A little over a decade ago I secretly immersed myself in the Philadelphia techno scene. I mainly was there as just another face in the crowd that enjoyed the music and danced around a little. I gravitated towards hard house DJs such as DJ Irene and DJ Venom and occasionally dabbled in the trance world with genre titans Juno Reactor and the Tranceworld Compilation records. This would go on for a short amount of time and then I fell off very hard. No one I knew listened to it and although my wife likes to dance, she is more into the whole dancehall/hip-hop/reggaeton type and some steadily thumping bass isn’t her really her bag. Then a few years later I was introduced to Diplo and his Major Lazer project. I shed my skin and decided that I would get back into the EDM scene. If it meant going it alone, so be it.

I’ve been back at it for a few years now and it’s been a very refreshing time with music for me because of it. Almost everything is new. Styles that weren’t around or were only in their infancy are becoming huge and the scene has become massive. Just take a look at some of the big fests like Ultra, Tomorrow World, or EDC; they have 100,000 people in attendance. In this time frame of getting back into the swing of things, I’ve easily found the big timers like Diplo, Tiesto, Hardwell, Dillon Francis, Zedd, etc… but much like liner notes used to introduce me to metal and hardcore bands, collaborations from these bigger acts are guiding me to find some of the up and comers, like GTA. I’ve seen their name float around here and there but never really got a chance to check them out. Finally, I’m getting around to in the form of their Death To Genres Vol. 1 Mixtape and I’m sad that it took me this long.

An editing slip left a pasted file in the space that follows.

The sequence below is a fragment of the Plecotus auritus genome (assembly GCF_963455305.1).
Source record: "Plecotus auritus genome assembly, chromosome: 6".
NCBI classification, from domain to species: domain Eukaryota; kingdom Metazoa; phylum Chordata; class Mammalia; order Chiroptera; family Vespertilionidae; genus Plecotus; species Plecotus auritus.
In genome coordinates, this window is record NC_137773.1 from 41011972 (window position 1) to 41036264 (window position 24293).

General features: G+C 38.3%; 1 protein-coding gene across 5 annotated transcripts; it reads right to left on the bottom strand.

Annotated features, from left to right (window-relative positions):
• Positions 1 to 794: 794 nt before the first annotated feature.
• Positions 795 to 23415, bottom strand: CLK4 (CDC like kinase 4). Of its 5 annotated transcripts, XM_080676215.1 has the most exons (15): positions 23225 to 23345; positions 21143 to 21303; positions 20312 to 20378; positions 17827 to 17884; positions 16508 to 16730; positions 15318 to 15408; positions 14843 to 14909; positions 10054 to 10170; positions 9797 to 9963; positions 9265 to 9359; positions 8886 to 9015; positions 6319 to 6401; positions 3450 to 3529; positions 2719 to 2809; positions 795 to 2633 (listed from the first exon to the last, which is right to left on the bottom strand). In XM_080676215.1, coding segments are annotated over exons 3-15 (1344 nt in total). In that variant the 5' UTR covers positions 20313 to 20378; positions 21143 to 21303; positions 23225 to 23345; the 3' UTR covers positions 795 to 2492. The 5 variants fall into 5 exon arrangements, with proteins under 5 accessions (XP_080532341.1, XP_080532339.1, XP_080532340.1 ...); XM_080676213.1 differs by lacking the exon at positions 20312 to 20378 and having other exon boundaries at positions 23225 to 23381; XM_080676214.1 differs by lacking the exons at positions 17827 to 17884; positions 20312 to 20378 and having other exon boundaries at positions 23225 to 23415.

Death To Genres must be the duo’s motto because this EP runs the gamut of influences and sounds. Tracks like Morunga and What We Tell Dem, follow the Major Lazer school of thought and combine moombahton and Caribbean flavor that creates an infectious combination of the need to both bounce and twerk. GTA shows their attention to hip-hop with Smokers Unite and R&B with Red Lips. The highlights of the album come during tracks 4-6. Parental Advisory is a pretty typical house track but slows down twice for the dancers to get a little dirty to. Break Your Neck, which I was first introduced to during DJ Snake’s set at Ultra this past year, bounces back and forth between dirty house, a trap break, and something very reminiscent of the early 90’s rap game. It’s an eclectic battle that keeps the listener hyped for the entire duration. Lastly, my favorite track of the record is the simple Mic Check. Starts off with a pretty easy Call & Answer routine and then drops pretty upbeat, heavy bass beat. If I ever get to see them live, I will be disappointed if this song does not make the setlist.

My only complaint is that some of the songs are a bit repetitive. Instead of adding something new in the second half, it's normally just a repeat of the first half of the track. I understand that people want to be able to dance to a particular part a second time but not every track needs to follow this formula. It's a very minor complaint to an overall enjoyable record.

I’m still learning the game when it comes to EDM and every few days I seem to find myself introduced to a new sound or artist that seems to blow me away. As my musical tastes have evolved, I expect more from my music. GTA provides me an experience with this record as it spans multiple genres but maintains a common theme. The harsh criticism of the genre is that “they just push buttons” and live that may be the case, however someone has to create these songs in a studio. Unless this album is a fluke, GTA has a great sense of balance and creates songs that are just plain fun and that is most of the point of the EDM scene. If you looking for a good time record, start here and then go see them on the Goons Takeover America Tour when it’s in your town.